Aging of gas-phase species in biogenic SOA can lead to the formation of HOMs, which for reasons similar to the above are expected to be mostly monomers and dimers. However, aging of particle phase oligomers may also occur, which would lead to the formation of new dimer and oligomer HOMs. This effect would be especially pronounced for formation of HOMs in region 3, since incorporation of oxidized functional groups (acids, carbonyls) into a pre-existing oligomer would both increase O/C and decrease H/C. In that regard, movement from the black region of Figure 3 (O/C=0.2-0.4 and H/C=1.4-1.6) along a line with a slope of -1 in the van Krevelen plot (corresponds to replacement of alkyl groups by acid groups42) would lead preferentially to formation of HOMs in region 3. Movement from the same region with a slope of -0.5 (corresponds to replacement of alkyl groups with carbonyl groups) would lead preferentially to formation of HOMs in region 1. New HOMs in region 2 can be produced only by oxidation of oligomer precursors having an O/C ratio just below 0.6.

Particle phase aging of pre-existing non-HOM oligomers in fresh SOA provides a reasonable explanation for the substantial increase in number of carbon atoms in HOMs observed for all three biogenic SOA precursors. Because the reactants and oxidation pathways are different for particle formation and aging, it is not surprising that the molecular products are also different. For all three biogenic precursors, the increase in carbon number with aging causes average molecular formula of detected HOMs to move away from the average formula reported for ambient LVOOA. For this reason, HOMs embedded within aged biogenic SOA under the conditions studied are not reasonable surrogates for ambient LVOOA.

This study was designed to compare the effect of different biogenic precursors on HOM formation in fresh and aged SOA under a common set of experimental conditions. Particle formation and aging are strongly dependent on the conditions chosen. This study used relatively high precursor concentrations, which favors bimolecular reaction products of peroxy radicals (RO2· + RO2·) and elevated partitioning of semi-volatile compounds into the particle phase, which may be less important under ambient conditions where lower precursor concentrations and/or high NOx levels favor other pathways. Relative humidity can affect which products of the Criegee radical are dominant in fresh SOA produced by ozonolysis,40 and also the extent to which aqueous phase aging occurs.43 No significant relative humidity dependence was observed in this study between 35 and 70%. This work employed 254 nm radiation in the PC owing to the high photochemical yield of OH. How the wavelength chosen may also influence direct photochemistry of uv-absorbing species is not well understood. While the presence of both gas and particle phase organics during the aging process does not allow particle phase vs. gas-particle reactions to be distinguished, it does more closely represent ambient conditions than, for example, removing gas phase species from the aerosol flow into the PC. Because of the impact of different experimental conditions on reaction pathways/products and the wide range of experimental conditions that can be encountered in ambient air, future work would benefit from a systematic study of particle formation and aging under a variety of conditions.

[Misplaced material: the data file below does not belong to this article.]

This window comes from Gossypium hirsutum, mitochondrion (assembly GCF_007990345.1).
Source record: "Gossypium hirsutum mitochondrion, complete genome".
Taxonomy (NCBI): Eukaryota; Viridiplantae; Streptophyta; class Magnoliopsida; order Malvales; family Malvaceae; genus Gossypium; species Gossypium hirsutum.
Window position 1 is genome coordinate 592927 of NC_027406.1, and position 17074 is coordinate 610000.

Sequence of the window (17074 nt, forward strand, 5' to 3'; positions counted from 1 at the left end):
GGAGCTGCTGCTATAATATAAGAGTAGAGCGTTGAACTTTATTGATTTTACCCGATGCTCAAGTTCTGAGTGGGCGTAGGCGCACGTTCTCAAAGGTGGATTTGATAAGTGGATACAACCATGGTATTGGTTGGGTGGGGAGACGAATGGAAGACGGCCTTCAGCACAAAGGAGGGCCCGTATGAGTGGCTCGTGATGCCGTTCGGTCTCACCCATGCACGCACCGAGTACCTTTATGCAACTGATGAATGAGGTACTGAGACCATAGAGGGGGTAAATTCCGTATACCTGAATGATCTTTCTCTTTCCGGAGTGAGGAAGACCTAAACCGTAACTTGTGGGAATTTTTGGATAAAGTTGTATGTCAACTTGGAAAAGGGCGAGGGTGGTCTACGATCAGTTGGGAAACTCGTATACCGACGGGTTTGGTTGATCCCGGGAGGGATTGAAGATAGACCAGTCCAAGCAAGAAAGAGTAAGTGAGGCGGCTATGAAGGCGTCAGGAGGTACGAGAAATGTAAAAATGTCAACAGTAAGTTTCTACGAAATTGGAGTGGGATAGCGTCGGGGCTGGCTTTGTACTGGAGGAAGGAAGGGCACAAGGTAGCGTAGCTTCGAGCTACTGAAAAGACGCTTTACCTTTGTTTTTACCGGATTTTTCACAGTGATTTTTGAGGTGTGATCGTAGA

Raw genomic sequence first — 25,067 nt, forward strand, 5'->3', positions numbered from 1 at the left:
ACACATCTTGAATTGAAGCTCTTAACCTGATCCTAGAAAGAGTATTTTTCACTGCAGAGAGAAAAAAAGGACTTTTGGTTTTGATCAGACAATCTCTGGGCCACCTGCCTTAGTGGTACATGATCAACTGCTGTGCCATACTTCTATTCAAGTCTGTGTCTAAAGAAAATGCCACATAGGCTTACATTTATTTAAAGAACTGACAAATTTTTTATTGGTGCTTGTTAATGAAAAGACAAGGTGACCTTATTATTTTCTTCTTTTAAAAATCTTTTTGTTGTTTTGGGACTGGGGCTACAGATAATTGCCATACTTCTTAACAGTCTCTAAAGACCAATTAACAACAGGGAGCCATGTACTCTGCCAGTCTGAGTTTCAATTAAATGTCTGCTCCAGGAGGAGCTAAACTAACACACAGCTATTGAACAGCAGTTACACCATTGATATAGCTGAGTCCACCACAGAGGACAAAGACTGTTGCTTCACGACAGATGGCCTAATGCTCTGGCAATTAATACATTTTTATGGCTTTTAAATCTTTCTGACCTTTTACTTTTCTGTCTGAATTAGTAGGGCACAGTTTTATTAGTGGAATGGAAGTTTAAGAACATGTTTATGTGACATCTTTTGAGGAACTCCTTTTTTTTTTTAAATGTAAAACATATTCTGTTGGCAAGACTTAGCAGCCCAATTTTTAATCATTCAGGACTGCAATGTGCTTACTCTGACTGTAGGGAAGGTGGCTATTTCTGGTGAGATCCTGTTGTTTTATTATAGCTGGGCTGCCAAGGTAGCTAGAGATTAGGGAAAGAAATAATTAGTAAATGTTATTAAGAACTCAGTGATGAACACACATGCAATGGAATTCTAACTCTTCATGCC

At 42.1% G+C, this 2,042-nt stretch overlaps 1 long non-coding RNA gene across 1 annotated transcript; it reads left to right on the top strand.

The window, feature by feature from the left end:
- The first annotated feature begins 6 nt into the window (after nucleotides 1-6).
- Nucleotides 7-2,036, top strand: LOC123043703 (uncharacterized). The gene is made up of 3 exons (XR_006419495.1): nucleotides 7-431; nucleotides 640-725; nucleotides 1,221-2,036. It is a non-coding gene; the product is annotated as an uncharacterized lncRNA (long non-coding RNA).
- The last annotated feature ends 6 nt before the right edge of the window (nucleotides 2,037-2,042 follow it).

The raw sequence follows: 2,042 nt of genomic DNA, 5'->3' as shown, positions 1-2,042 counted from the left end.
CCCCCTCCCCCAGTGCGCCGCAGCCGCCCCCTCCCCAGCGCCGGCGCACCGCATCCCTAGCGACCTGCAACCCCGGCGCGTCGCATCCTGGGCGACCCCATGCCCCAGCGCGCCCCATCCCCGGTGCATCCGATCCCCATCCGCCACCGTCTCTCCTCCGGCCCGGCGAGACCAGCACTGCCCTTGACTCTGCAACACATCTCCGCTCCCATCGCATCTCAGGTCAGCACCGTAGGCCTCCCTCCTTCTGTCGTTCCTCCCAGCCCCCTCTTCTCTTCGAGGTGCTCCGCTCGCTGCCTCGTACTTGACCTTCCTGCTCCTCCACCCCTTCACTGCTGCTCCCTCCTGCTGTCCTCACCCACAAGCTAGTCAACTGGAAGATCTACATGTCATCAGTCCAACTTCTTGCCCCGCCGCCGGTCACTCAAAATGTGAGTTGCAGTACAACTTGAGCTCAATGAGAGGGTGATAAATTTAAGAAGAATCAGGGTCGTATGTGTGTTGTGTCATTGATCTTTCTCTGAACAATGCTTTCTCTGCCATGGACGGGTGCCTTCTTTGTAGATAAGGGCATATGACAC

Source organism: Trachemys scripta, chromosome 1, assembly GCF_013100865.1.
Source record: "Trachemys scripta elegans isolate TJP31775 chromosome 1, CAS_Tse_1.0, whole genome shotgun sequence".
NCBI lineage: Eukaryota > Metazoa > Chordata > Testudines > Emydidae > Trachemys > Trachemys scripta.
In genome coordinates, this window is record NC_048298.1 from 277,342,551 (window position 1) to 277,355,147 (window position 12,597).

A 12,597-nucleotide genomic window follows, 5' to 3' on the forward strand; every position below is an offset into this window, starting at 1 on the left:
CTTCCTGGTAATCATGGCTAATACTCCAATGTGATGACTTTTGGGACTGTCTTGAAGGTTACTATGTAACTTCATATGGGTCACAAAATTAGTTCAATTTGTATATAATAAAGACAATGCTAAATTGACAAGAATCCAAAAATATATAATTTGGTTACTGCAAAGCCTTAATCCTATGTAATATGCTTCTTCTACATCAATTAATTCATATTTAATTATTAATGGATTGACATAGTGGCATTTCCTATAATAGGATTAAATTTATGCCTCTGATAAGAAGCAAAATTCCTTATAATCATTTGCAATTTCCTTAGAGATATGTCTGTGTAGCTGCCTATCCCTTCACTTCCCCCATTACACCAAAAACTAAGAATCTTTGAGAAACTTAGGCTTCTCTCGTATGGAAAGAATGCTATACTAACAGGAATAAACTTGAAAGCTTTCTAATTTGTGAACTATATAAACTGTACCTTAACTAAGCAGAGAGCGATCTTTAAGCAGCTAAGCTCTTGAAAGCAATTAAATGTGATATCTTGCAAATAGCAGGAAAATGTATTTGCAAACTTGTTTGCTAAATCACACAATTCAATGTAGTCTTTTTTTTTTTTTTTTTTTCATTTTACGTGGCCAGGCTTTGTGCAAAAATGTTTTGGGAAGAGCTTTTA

Supplementary Material

Supporting Information

Acknowledgments

This research was supported by the National Science Foundation under grant number CHE-1408455. The Orbitrap mass spectrometer used in this study was purchased under grant number S10 OD016267-01 and supported by grant number 1 P30 GM110758-01, both from the National Institutes of Health. The authors thank Andrew Horan for assistance with acquisition and processing of MS data.

References

1. Atkinson R, Arey J. Atmos Environ. 2003;37:S197–S219.
2. Hallquist M, Wenger JC, Baltensperger U, Rudich Y, Simpson D, Claeys M, Dommen J, Donahue NM, George C, Goldstein AH, Hamilton JF, Herrmann H, Hoffmann T, Iinuma Y, Jang M, Jenkin ME, Jimenez JL, Kiendler-Scharr A, Maenhaut W, McFiggans G, Mentel TF, Monod A, Prevot ASH, Seinfeld JH, Surratt JD, Szmigielski R, Wildt J. Atmos Chem Phys. 2009;9:5155–5236.
3. Jimenez JL, Canagaratna MR, Donahue NM, Prevot ASH, Zhang Q, Kroll JH, DeCarlo PF, Allan JD, Coe H, Ng NL, Aiken AC, Docherty KS, Ulbrich IM, Grieshop AP, Robinson AL, Duplissy J, Smith JD, Wilson KR, Lanz VA, Hueglin C, Sun YL, Tian J, Laaksonen A, Raatikainen T, Rautiainen J, Vaattovaara P, Ehn M, Kulmala M, Tomlinson JM, Collins DR, Cubison MJ, Dunlea EJ, Huffman JA, Onasch TB, Alfarra MR, Williams PI, Bower K, Kondo Y, Schneider J, Drewnick F, Borrmann S, Weimer S, Demerjian K, Salcedo D, Cottrell L, Griffin R, Takami A, Miyoshi T, Hatakeyama S, Shimono A, Sun JY, Zhang YM, Dzepina K, Kimmel JR, Sueper D, Jayne JT, Herndon SC, Trimborn AM, Williams LR, Wood EC, Middlebrook AM, Kolb CE, Baltensperger U, Worsnop DR. Science. 2009;326:1525–1529. [PubMed]
4. Johnson D, Marston G. Chem Soc Rev. 2008;37:699–716. [PubMed]
5. Heaton KJ, Sleighter RL, Hatcher PG, Hall WA, Johnston MV. Environ Sci Technol. 2009;43:7797–7802. [PubMed]
6. Ma Y, Marston G. Phys Chem Chem Phys. 2008;10:6115–6126. [PubMed]
7. Romonosky DE, Laskin A, Laskin J, Nizkorodov SA. J Phys Chem A. 2015;119:2594–2606. [PubMed]
8. Song C, Na K, Warren B, Malloy Q, Cocker DR. Environ Sci Technol. 2007;41:7409–7416. [PubMed]